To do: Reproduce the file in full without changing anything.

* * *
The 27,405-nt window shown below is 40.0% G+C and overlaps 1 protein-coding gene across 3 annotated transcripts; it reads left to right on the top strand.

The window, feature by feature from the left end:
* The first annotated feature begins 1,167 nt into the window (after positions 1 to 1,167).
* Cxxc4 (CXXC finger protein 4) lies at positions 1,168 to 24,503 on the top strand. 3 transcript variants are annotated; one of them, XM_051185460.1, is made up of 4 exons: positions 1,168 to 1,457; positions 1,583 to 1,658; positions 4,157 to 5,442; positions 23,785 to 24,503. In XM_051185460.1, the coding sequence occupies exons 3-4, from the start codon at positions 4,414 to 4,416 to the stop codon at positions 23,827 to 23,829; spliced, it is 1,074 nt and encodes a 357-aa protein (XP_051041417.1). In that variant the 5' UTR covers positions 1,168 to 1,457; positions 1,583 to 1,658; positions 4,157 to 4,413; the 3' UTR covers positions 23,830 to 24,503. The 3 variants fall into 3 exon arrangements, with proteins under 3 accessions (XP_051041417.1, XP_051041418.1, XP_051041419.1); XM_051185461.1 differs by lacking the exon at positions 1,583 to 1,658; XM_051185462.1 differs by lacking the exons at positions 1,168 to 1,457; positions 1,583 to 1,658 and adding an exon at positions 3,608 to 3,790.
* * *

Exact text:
The 27,405-nt window shown below is 40.0% G+C and overlaps 1 protein-coding gene across 3 annotated transcripts; it reads left to right on the top strand.

The window, feature by feature from the left end:
* The first annotated feature begins 1,167 nt into the window (after positions 1 to 1,167).
* Cxxc4 (CXXC finger protein 4) lies at positions 1,168 to 24,503 on the top strand. 3 transcript variants are annotated; one of them, XM_051185460.1, is made up of 4 exons: positions 1,168 to 1,457; positions 1,583 to 1,658; positions 4,157 to 5,442; positions 23,785 to 24,503. In XM_051185460.1, the coding sequence occupies exons 3-4, from the start codon at positions 4,414 to 4,416 to the stop codon at positions 23,827 to 23,829; spliced, it is 1,074 nt and encodes a 357-aa protein (XP_051041417.1). In that variant the 5' UTR covers positions 1,168 to 1,457; positions 1,583 to 1,658; positions 4,157 to 4,413; the 3' UTR covers positions 23,830 to 24,503. The 3 variants fall into 3 exon arrangements, with proteins under 3 accessions (XP_051041417.1, XP_051041418.1, XP_051041419.1); XM_051185461.1 differs by lacking the exon at positions 1,583 to 1,658; XM_051185462.1 differs by lacking the exons at positions 1,168 to 1,457; positions 1,583 to 1,658 and adding an exon at positions 3,608 to 3,790.